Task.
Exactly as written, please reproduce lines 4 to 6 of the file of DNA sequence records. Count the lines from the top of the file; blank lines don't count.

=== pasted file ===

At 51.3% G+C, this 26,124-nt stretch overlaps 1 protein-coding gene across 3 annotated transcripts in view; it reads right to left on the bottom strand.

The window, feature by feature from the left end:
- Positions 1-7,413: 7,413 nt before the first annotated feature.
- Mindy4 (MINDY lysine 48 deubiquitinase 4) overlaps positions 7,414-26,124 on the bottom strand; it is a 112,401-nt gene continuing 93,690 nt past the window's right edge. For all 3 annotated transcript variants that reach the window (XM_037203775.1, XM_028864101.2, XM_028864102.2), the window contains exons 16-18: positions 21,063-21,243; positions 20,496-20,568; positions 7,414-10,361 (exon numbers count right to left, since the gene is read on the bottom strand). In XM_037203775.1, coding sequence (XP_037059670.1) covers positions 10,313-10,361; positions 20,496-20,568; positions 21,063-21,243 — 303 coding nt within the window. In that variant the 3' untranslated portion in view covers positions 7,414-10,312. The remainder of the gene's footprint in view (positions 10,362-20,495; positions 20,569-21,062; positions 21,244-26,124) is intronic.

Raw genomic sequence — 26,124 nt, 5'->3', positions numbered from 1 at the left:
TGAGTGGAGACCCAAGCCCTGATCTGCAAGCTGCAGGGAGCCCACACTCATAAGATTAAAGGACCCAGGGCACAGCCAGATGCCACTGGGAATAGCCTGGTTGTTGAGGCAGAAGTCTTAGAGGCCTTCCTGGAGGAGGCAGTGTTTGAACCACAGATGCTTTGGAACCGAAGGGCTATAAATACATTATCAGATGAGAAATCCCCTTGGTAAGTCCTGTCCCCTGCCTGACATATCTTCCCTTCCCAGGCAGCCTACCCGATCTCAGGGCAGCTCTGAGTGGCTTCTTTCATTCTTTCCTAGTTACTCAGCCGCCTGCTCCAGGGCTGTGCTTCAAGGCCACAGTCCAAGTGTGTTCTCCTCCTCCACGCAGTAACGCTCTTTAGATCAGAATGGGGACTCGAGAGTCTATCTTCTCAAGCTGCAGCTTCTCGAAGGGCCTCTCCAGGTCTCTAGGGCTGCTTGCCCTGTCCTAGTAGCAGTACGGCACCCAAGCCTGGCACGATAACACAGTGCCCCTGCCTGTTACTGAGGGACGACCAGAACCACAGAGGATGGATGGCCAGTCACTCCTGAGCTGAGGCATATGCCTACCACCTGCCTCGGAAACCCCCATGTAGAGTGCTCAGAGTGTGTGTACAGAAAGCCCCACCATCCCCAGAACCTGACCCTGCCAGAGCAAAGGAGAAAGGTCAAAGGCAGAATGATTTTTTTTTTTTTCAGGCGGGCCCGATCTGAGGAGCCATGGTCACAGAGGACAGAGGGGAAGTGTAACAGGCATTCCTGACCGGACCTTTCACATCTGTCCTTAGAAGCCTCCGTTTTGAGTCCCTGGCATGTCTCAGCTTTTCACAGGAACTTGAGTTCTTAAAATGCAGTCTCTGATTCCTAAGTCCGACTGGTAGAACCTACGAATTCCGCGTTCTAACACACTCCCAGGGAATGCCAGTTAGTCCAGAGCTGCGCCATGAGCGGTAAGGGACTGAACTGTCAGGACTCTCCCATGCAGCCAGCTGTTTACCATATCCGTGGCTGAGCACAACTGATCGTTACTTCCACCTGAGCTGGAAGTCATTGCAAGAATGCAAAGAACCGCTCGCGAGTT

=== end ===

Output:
- Mindy4 (MINDY lysine 48 deubiquitinase 4) overlaps positions 7,414-26,124 on the bottom strand; it is a 112,401-nt gene continuing 93,690 nt past the window's right edge. For all 3 annotated transcript variants that reach the window (XM_037203775.1, XM_028864101.2, XM_028864102.2), the window contains exons 16-18: positions 21,063-21,243; positions 20,496-20,568; positions 7,414-10,361 (exon numbers count right to left, since the gene is read on the bottom strand). In XM_037203775.1, coding sequence (XP_037059670.1) covers positions 10,313-10,361; positions 20,496-20,568; positions 21,063-21,243 — 303 coding nt within the window. In that variant the 3' untranslated portion in view covers positions 7,414-10,312. The remainder of the gene's footprint in view (positions 10,362-20,495; positions 20,569-21,062; positions 21,244-26,124) is intronic.

Raw genomic sequence — 26,124 nt, 5'->3', positions numbered from 1 at the left:
TGAGTGGAGACCCAAGCCCTGATCTGCAAGCTGCAGGGAGCCCACACTCATAAGATTAAAGGACCCAGGGCACAGCCAGATGCCACTGGGAATAGCCTGGTTGTTGAGGCAGAAGTCTTAGAGGCCTTCCTGGAGGAGGCAGTGTTTGAACCACAGATGCTTTGGAACCGAAGGGCTATAAATACATTATCAGATGAGAAATCCCCTTGGTAAGTCCTGTCCCCTGCCTGACATATCTTCCCTTCCCAGGCAGCCTACCCGATCTCAGGGCAGCTCTGAGTGGCTTCTTTCATTCTTTCCTAGTTACTCAGCCGCCTGCTCCAGGGCTGTGCTTCAAGGCCACAGTCCAAGTGTGTTCTCCTCCTCCACGCAGTAACGCTCTTTAGATCAGAATGGGGACTCGAGAGTCTATCTTCTCAAGCTGCAGCTTCTCGAAGGGCCTCTCCAGGTCTCTAGGGCTGCTTGCCCTGTCCTAGTAGCAGTACGGCACCCAAGCCTGGCACGATAACACAGTGCCCCTGCCTGTTACTGAGGGACGACCAGAACCACAGAGGATGGATGGCCAGTCACTCCTGAGCTGAGGCATATGCCTACCACCTGCCTCGGAAACCCCCATGTAGAGTGCTCAGAGTGTGTGTACAGAAAGCCCCACCATCCCCAGAACCTGACCCTGCCAGAGCAAAGGAGAAAGGTCAAAGGCAGAATGATTTTTTTTTTTTTCAGGCGGGCCCGATCTGAGGAGCCATGGTCACAGAGGACAGAGGGGAAGTGTAACAGGCATTCCTGACCGGACCTTTCACATCTGTCCTTAGAAGCCTCCGTTTTGAGTCCCTGGCATGTCTCAGCTTTTCACAGGAACTTGAGTTCTTAAAATGCAGTCTCTGATTCCTAAGTCCGACTGGTAGAACCTACGAATTCCGCGTTCTAACACACTCCCAGGGAATGCCAGTTAGTCCAGAGCTGCGCCATGAGCGGTAAGGGACTGAACTGTCAGGACTCTCCCATGCAGCCAGCTGTTTACCATATCCGTGGCTGAGCACAACTGATCGTTACTTCCACCTGAGCTGGAAGTCATTGCAAGAATGCAAAGAACCGCTCGCGAGTT